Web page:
Cell biology (also called cytology, from the Greek κυτος, kytos, "vessel") is a branch of biology that studies the structure and function of the cell, the basic unit of life.
The central dogma of molecular biology is an explanation of the flow of genetic information within a biological system.
The central nervous system (CNS) is the part of the nervous system consisting of the brain and spinal cord.
Chemical biology is a scientific discipline spanning the fields of chemistry and biology.
China, officially the People's Republic of China (PRC), is a unitary one-party sovereign state in East Asia and the world's most populous country, with a population of around /1e9 round 3 billion.
A clinic (or outpatient clinic or ambulatory care clinic) is a healthcare facility that is primarily focused on the care of outpatients.
Clinical pharmacology is the science of drugs and their clinical use.
A consumer is a person or organization that use economic services or commodities.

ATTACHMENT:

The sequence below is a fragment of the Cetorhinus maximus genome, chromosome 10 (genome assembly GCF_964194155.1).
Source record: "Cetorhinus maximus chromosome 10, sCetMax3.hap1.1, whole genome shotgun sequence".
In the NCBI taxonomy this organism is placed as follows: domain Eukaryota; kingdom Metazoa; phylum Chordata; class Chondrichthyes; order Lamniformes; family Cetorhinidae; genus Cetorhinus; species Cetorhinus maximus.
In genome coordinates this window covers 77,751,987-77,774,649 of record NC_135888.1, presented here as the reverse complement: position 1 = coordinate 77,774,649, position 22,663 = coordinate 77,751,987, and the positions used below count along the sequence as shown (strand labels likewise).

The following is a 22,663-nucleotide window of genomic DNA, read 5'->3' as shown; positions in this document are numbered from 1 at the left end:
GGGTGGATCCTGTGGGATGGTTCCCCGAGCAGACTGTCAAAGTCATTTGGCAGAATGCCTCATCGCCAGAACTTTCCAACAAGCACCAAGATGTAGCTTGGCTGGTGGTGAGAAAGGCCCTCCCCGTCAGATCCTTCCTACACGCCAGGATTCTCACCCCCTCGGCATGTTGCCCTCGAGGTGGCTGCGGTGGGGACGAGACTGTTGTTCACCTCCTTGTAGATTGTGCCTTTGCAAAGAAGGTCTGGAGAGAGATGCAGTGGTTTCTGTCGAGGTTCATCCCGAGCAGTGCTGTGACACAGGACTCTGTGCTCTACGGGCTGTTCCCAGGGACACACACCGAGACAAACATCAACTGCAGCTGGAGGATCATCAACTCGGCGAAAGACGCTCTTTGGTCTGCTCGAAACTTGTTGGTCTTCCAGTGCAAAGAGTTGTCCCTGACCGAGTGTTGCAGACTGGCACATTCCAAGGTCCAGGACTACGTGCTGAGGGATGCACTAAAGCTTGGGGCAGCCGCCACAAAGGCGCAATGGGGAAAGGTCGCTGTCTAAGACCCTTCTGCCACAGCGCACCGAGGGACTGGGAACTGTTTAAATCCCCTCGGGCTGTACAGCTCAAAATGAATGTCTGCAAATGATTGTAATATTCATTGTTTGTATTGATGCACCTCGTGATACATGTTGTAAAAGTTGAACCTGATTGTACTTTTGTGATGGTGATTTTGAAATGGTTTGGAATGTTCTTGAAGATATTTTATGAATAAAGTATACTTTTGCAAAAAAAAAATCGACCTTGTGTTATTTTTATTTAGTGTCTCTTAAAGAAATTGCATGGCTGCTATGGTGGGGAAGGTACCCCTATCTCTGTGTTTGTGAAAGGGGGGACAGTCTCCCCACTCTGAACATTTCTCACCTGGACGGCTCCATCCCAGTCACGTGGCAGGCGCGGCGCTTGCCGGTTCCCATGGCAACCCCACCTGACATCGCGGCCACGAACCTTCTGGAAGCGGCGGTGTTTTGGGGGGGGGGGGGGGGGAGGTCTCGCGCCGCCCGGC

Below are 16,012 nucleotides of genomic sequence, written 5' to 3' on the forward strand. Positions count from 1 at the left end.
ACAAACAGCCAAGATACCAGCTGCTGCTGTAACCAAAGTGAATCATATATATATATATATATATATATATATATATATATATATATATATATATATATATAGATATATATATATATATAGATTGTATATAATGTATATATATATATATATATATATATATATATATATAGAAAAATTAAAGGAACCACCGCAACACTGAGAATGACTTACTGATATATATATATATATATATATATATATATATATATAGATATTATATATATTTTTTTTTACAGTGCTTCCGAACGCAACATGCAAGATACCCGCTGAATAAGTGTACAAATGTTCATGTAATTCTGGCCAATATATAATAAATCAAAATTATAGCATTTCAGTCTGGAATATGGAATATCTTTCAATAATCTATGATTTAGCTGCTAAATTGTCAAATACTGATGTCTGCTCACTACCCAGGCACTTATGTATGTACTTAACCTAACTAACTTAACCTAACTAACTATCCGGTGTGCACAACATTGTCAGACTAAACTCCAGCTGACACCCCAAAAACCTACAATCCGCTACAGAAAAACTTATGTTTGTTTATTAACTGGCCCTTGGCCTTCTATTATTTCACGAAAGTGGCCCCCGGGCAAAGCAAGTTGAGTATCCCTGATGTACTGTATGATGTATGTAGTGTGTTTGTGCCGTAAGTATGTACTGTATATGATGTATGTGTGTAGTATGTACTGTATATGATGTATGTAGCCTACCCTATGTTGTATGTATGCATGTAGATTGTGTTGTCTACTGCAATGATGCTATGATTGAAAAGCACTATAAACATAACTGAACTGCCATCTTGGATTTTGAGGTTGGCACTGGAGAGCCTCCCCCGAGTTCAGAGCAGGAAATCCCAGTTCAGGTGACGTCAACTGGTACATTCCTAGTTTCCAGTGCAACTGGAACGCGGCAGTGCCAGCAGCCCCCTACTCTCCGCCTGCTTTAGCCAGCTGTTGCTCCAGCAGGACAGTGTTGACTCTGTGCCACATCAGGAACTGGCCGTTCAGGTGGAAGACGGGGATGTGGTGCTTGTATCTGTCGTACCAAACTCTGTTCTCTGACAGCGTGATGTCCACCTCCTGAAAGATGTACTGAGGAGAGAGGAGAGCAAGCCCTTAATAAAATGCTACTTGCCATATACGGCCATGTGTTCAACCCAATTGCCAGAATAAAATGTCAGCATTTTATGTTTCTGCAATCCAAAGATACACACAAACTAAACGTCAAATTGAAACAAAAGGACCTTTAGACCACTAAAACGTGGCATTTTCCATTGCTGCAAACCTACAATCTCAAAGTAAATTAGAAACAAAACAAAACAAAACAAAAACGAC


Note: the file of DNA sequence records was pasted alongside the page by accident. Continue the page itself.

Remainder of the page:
Cosmeceuticals are cosmetic products with bioactive ingredients purported to have medical benefits.
The CRC Press, LLC is a publishing group based in the United States that specializes in producing technical books.
Crude drugs are vegetable or animal drugs that contain natural substances that have undergone only the processes of collection and drying.
Dental pharmacology is the study of drugs used to treat conditions of the oral cavity.
Digestion is the breakdown of large insoluble food molecules into small water-soluble food molecules so that they can be absorbed into the watery blood plasma.
Digitalis is a genus of about 20 species of herbaceous perennials, shrubs, and biennials commonly called foxgloves.
Distribution in pharmacology is a branch of pharmacokinetics which describes the reversible transfer of a drug from one location to another within the body.
A drug is any substance (other than food that provides nutritional support) that, when inhaled, injected, smoked, consumed, absorbed via a patch on the skin, or dissolved under the tongue causes a temporary physiological (and often psychological) change in the body.
Drug design, often referred to as rational drug design or simply rational design, is the inventive process of finding new medications based on the knowledge of a biological target.